• What business value do process specifications offer?
  • How can I express detailed specifications for processes and data?
  • What is “metadata" and why do you need it?
  • What does a fully balanced DFD look like?
  • What value does a DFD fragment provide?

Regardless of your job title or role, if you are tasked with communicating a workflow or functional requirements to others, this book is for you.


Anyone involved in Analyzing Requirements, Business Process Modeling, or Workflow Analysis, including (but not limited to):

  • Subject Matter Experts (SME)
  • Agile Product Owners
  • Business Process Managers
  • Business Process Users
  • Project Leaders and Managers
  • Business Analysts
  • Business Architects
  • Systems Analysts
  • Software Testers
  • User liaison personnel
  • and anyone wearing the BA hat

Table of Contents

    • Preface
    • About the Authors
    • Introducing Data Flow Diagrams (DFDs) for the Business
      • Business Processes, Data Flows, and Value Chains
      • What is a Data Flow Diagram and Why Do You Need One?
    • Modeling the Flow of Material and Data
      • Introducing Rigorous Physical Process Models to Identify Stakeholders
      • Drawing an RPPM Using Identified Stakeholders and Interview Notes
    • Visualizing Project Scope
    • How to Identify the "Right" Internal Processes for a DFD
      • Representing Increasing Levels of Detail Using a DFD
      • Identifying Candidates for Internal Processes
      • Selecting the Appropriate Processes to Include on the Detailed DFD
    • Drawing a Detail Level DFD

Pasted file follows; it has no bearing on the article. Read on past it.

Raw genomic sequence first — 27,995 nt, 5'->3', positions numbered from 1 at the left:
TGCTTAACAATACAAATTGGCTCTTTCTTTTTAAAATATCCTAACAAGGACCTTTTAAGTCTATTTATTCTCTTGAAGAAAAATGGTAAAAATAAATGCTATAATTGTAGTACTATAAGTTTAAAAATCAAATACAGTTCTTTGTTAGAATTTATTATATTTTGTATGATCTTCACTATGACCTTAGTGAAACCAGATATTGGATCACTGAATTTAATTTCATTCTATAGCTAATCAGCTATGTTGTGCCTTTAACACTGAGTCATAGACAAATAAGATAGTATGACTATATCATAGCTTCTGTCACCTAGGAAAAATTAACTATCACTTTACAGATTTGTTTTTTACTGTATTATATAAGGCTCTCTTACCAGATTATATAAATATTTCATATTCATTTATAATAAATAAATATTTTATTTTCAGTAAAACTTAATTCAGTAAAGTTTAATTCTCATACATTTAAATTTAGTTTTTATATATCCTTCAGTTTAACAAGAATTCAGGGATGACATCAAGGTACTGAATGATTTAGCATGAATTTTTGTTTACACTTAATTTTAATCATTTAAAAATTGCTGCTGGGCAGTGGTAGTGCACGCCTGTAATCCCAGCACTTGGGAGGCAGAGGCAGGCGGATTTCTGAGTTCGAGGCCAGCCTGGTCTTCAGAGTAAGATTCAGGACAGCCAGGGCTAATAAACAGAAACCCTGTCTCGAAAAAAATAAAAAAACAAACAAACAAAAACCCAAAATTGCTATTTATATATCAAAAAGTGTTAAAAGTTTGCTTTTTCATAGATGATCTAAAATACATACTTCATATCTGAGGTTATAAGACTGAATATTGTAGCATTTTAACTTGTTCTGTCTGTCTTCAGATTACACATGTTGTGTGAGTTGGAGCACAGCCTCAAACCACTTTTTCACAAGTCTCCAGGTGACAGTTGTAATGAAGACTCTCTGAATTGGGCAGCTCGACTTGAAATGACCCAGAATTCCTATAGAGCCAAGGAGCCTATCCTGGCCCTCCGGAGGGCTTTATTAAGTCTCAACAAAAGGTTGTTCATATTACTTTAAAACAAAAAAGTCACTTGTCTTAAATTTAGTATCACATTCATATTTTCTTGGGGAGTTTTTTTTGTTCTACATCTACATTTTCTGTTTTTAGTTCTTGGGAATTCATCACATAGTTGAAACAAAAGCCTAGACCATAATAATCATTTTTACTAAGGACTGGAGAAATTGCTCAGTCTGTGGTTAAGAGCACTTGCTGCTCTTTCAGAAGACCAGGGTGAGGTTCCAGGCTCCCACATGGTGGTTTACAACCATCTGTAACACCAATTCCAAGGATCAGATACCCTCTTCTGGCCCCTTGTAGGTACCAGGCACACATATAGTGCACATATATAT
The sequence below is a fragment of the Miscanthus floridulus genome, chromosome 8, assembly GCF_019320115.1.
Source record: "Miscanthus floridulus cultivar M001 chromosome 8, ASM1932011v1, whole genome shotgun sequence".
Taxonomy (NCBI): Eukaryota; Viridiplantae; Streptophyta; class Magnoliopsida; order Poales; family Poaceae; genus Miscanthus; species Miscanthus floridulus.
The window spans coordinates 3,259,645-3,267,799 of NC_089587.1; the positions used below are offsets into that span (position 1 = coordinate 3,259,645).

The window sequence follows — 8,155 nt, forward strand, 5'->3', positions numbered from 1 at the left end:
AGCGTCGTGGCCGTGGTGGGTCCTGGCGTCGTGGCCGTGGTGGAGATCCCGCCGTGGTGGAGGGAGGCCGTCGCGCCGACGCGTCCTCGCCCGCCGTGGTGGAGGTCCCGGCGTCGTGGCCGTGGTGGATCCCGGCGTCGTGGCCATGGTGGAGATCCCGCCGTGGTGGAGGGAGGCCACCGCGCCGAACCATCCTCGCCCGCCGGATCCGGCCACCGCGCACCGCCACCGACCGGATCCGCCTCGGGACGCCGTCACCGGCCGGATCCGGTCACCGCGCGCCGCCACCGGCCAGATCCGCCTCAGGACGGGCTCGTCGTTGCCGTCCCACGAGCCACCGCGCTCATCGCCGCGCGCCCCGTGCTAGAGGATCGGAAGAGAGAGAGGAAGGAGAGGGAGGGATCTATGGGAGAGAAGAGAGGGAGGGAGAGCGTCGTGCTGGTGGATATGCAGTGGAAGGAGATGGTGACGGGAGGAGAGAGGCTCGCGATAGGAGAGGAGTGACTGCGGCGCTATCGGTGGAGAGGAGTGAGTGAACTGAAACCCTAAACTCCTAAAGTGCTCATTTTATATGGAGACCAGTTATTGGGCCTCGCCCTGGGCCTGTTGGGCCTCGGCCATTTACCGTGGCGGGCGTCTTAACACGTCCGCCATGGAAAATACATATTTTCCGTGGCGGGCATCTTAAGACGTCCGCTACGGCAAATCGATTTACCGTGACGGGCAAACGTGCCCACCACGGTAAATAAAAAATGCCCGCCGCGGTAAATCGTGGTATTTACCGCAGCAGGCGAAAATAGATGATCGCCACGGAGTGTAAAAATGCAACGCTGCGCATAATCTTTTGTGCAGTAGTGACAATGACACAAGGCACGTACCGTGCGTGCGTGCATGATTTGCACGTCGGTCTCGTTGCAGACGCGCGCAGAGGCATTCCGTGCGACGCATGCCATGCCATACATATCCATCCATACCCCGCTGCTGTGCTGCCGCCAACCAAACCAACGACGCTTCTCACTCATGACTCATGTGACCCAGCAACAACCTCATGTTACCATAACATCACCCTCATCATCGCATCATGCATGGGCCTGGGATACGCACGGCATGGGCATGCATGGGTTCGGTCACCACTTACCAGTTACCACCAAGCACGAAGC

• Balancing the Levels Ensures Completeness
      • Balancing Data Flows from the Higher to the Lower Level
      • Balancing Data Flows from the Lower to the Higher Level
    • Creating Detailed Process and Data Specifications
      • Defining Functional Primitives
      • Capturing Metadata for Critical Business Data Elements
    • Horizontal Balancing Reveals Missing Data Elements
      • Defining and Justifying the Value of Horizontal Balancing
      • A Walk-through of Horizontal Balancing
    • The Business Value of Data Flow Diagrams
      • Creating and Using DFD Fragments vs Completely Balanced DFDs
      • Summary
      • What Should You Do Next?

Additional information

About the Authors

Angela and Tom Hathaway have authored and delivered hundreds of training courses and publications for business analysts around the world. They have facilitated hundreds of requirements discovery sessions for information technology projects under a variety of acronyms (JAD, ASAP, JADr, JRP, etc.).
Based on their personal journey and experiences reported by their students, they recognized how much anyone can benefit from a basic understanding of what is currently called “business analysis”. Their mission is to allow everyone, anywhere access to simple, easy-to-learn techniques by sharing their experience and expertise in their training seminars, blogs, books, and public presentations.

1 review for Book: Data Flow Diagrams – Simply Put!

  1. Rated 5 out of 5

    Martin Picard

    Easy to read, step by step approach.